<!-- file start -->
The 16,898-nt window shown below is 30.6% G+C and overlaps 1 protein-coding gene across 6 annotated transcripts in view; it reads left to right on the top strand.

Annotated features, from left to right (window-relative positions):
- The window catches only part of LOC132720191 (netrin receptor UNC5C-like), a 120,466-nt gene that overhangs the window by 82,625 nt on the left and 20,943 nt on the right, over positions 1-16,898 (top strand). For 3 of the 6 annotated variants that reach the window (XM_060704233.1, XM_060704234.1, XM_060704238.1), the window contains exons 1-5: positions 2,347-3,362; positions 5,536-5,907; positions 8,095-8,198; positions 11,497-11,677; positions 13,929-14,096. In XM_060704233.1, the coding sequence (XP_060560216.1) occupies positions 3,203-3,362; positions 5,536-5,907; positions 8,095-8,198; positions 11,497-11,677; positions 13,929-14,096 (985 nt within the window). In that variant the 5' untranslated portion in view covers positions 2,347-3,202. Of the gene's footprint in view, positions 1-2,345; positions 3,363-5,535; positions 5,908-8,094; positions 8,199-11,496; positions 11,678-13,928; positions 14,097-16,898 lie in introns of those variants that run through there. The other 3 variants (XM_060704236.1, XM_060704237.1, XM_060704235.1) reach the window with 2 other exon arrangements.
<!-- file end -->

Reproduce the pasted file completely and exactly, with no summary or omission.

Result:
The 16,898-nt window shown below is 30.6% G+C and overlaps 1 protein-coding gene across 6 annotated transcripts in view; it reads left to right on the top strand.

Annotated features, from left to right (window-relative positions):
- The window catches only part of LOC132720191 (netrin receptor UNC5C-like), a 120,466-nt gene that overhangs the window by 82,625 nt on the left and 20,943 nt on the right, over positions 1-16,898 (top strand). For 3 of the 6 annotated variants that reach the window (XM_060704233.1, XM_060704234.1, XM_060704238.1), the window contains exons 1-5: positions 2,347-3,362; positions 5,536-5,907; positions 8,095-8,198; positions 11,497-11,677; positions 13,929-14,096. In XM_060704233.1, the coding sequence (XP_060560216.1) occupies positions 3,203-3,362; positions 5,536-5,907; positions 8,095-8,198; positions 11,497-11,677; positions 13,929-14,096 (985 nt within the window). In that variant the 5' untranslated portion in view covers positions 2,347-3,202. Of the gene's footprint in view, positions 1-2,345; positions 3,363-5,535; positions 5,908-8,094; positions 8,199-11,496; positions 11,678-13,928; positions 14,097-16,898 lie in introns of those variants that run through there. The other 3 variants (XM_060704236.1, XM_060704237.1, XM_060704235.1) reach the window with 2 other exon arrangements.